Hi Guys! Kiwismh here introducing my guest post on JWWM.
I live in New Zealand and (for my sins ) I have been in real estate for the last 11 years. Given my “expertise” Iwsod thought it might be a good idea for me to write a post on Amanda’s house.
In this first post I have covered 4247 Maplewood Drive and the neighbourhood as it appeared in the first two Seasons. I expect to do another post at the end of Seasons 3 and 4 on the same topic – it will be interesting to see what changes and what stays the same as the series proceeds. There was plenty of material to work with in the first two seasons and it’s such a zany neighbourhood I’m sure there will be plenty more to comment on at the end of Season 3.
In the meantime, I hope you enjoy this post and feel free to add comments and point out anything I might have missed.
First off, let’s be clear, this is Amanda’s house :
This is not Amanda’s house (but it does feature in the opening credits of every episode of the first two Seasons) :
General Disclaimer : My forte is New Zealand houses, so if I get anything wrong or I use a term you are not familiar with, feel free to correct me or ask me to explain.
I believe Amanda’s house is what is referred to as a “Cape Cod” style home. We have a version of this sort of home in New Zealand, although they are not that common compared with other styles of houses. In the real estate industry we often refer to them as “dolls houses” or sometimes “colonial style”. Most of this style in NZ were built in the 1970’s through to the early 1990’s (see pic below as an example).
I’m not sure how to date Amanda’s house – I notice a chimney (or possibly two chimneys) so it would have been built with open fires, so does this date it to most likely prior to 1960’s as it would in NZ?
The sash windows in Amanda’s house make me think of 100+ year old houses as those windows are typical of New Zealand villas of the 1870-1920 period.
A 1970’s era New Zealand “Cape Cod” style home with hints of Tudor and Colonial influences. In other words, a typical New Zealand mash-up of styles and eras. (And it looks like the original garage has been converted into a room as well – lower left hand side of house.)
There must be a downstairs toilet at least and possibly a shower too, but more about that later. At a rough guess I would say 180 to 200m2 floor area, excluding garaging. I’m thinking NZ sizes here – maybe being American it’s larger than that?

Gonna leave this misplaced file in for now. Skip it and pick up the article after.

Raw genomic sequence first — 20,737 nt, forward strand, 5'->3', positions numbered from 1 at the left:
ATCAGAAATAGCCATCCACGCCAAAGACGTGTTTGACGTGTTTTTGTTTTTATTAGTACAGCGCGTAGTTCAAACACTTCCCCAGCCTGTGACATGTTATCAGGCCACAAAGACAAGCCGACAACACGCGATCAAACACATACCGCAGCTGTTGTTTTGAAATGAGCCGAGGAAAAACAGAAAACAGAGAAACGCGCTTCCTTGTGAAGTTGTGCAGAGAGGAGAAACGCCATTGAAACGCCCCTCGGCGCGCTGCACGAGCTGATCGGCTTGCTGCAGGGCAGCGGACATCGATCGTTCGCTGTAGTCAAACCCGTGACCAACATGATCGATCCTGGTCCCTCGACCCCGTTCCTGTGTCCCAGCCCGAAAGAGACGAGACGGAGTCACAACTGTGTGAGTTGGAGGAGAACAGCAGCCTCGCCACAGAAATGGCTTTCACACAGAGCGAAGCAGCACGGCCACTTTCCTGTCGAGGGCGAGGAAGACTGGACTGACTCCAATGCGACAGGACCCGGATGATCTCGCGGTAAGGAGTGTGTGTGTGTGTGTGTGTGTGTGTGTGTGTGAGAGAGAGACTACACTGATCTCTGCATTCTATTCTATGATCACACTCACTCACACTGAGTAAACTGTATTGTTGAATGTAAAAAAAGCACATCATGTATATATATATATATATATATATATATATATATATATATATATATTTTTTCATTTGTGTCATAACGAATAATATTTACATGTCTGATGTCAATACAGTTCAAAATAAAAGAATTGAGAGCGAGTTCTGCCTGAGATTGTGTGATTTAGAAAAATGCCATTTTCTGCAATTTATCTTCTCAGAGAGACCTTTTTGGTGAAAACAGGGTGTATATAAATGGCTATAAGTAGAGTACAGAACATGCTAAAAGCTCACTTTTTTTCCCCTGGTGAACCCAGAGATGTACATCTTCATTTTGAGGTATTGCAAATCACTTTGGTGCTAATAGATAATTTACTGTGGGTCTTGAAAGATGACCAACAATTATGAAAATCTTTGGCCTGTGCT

There is only one ongoing anomaly I noticed and that is the odd cover that sometimes appears over the door. I thought it may be a pull-out or wind-out awning – used in the colder months to shelter the doorway a little from the weather? Whatever it is, it doesn’t look like it would provide much cover.
Even Lee is wondering what it is :
Thanks to BJo who spotted a random one-off anomaly in A Relative Situation – a weird eagle-like motif over the door.
The only explanation I can come up with that would make it fit in the show is it is one of the boys school projects What do you think?
For a reasonably detailed view of the front door area, here’s Amanda stepping out with Art Garfunkel,
errrr, I mean Artful Dodger. She even has a boot scraper at the front door. Wonder if she had one at the back door for Lee after all the tramping around he did in Dotty’s flower beds?
The Entrance Foyer
This is really quite spacious but with all those steps it’s a real nightmare for the mobility challenged and a crazy tripping hazard even for the able-bodied. A trend towards sunken lounges and split level homes from the 1960’s to 1980’s in NZ saw many homes built with step-ups or step-downs where a level floor would be the preferred option today.
<<Check this out – how is it that Amanda doesn’t have water flowing in her front door when it rains. The outside pavement is higher than the level of the interior, which in turn features two steps down. There might be a small lip on the edge of the paving but this wouldn’t be enough to stop the water in a real downpour. Not to mention why would you want to be on a lower level than the person outside when you are answering the door?? Very odd.